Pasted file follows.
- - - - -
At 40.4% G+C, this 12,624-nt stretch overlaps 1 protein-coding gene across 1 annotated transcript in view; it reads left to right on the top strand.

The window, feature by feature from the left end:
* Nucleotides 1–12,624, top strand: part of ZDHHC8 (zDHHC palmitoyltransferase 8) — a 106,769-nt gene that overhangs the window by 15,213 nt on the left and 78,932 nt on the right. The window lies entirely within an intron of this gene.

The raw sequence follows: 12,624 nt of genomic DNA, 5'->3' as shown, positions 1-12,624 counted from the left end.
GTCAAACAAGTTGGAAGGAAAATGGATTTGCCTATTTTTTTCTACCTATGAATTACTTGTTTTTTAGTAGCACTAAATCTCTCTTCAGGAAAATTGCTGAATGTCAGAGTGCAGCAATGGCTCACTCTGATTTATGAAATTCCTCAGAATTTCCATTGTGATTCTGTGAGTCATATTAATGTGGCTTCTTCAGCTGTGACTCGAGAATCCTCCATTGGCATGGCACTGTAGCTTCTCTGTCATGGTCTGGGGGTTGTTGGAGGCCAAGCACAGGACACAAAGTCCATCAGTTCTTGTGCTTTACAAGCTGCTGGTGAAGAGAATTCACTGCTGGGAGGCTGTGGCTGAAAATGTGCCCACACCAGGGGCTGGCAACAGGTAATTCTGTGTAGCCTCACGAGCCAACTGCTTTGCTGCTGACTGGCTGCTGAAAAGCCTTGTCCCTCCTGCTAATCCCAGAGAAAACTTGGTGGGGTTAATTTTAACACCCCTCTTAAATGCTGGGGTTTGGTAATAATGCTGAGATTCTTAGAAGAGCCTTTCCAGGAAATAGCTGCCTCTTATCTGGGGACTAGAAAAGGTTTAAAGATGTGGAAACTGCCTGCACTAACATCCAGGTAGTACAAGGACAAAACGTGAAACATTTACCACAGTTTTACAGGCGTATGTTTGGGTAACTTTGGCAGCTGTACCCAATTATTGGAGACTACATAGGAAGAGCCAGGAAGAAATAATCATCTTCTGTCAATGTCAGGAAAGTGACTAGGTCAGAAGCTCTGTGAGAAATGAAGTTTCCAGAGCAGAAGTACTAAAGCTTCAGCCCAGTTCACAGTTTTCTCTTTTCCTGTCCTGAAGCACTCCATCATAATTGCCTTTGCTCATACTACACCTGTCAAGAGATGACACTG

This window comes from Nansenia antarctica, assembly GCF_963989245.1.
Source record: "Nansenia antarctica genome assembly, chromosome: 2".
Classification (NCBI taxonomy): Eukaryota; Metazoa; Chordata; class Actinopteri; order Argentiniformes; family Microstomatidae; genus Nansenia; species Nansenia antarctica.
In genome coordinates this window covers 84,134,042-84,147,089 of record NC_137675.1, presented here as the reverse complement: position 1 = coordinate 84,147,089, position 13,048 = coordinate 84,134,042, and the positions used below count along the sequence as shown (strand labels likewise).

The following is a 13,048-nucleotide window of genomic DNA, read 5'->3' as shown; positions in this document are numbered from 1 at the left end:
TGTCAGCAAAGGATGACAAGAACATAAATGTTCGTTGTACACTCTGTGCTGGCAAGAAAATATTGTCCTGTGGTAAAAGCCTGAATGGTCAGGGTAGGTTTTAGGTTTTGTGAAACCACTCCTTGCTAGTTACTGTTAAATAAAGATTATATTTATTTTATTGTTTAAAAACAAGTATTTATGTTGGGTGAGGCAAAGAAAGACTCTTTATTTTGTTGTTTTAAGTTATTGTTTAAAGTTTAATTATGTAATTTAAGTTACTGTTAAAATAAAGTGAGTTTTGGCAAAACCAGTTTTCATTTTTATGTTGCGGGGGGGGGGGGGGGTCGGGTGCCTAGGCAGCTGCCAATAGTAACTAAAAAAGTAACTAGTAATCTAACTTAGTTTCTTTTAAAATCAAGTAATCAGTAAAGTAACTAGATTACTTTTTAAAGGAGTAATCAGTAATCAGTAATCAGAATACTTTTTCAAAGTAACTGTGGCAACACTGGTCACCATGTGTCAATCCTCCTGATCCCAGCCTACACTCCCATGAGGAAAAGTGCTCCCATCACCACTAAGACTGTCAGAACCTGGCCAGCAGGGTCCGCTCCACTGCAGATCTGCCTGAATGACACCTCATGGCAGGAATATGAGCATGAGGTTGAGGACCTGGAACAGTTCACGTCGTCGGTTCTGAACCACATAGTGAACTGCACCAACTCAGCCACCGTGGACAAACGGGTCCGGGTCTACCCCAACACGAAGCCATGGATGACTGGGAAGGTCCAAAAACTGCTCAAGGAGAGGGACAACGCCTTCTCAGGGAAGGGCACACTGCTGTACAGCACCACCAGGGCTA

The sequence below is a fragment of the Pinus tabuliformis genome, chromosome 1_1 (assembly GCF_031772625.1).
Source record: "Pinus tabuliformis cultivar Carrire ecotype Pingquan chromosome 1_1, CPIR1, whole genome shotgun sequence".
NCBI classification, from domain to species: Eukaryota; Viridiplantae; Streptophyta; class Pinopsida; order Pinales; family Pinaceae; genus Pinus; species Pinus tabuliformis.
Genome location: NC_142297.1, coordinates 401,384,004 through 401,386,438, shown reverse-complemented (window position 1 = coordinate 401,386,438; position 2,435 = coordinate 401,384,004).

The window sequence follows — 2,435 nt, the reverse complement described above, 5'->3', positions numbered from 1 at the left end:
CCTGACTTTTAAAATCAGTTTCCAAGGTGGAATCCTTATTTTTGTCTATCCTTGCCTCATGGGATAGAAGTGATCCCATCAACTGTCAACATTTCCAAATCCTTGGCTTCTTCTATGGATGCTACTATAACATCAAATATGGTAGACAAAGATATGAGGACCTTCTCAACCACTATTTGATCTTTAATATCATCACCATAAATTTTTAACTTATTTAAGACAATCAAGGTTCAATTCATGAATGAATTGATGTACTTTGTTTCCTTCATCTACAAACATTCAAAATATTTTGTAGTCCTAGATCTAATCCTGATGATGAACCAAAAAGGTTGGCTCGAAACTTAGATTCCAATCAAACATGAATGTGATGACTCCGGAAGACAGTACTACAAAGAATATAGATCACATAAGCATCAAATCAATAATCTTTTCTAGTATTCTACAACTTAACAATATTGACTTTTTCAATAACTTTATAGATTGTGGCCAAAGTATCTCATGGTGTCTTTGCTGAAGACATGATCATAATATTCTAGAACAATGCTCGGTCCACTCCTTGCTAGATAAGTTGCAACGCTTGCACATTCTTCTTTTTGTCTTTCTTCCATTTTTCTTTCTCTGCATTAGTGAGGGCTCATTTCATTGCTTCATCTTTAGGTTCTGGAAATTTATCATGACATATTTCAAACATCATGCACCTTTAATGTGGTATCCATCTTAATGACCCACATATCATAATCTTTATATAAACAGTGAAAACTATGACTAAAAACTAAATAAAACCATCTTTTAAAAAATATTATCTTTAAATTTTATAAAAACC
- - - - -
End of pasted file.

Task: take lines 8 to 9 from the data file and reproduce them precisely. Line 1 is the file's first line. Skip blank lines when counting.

Classification (NCBI taxonomy): Eukaryota; Metazoa; Chordata; class Actinopteri; order Argentiniformes; family Microstomatidae; genus Nansenia; species Nansenia antarctica.
In genome coordinates this window covers 84,134,042-84,147,089 of record NC_137675.1, presented here as the reverse complement: position 1 = coordinate 84,147,089, position 13,048 = coordinate 84,134,042, and the positions used below count along the sequence as shown (strand labels likewise).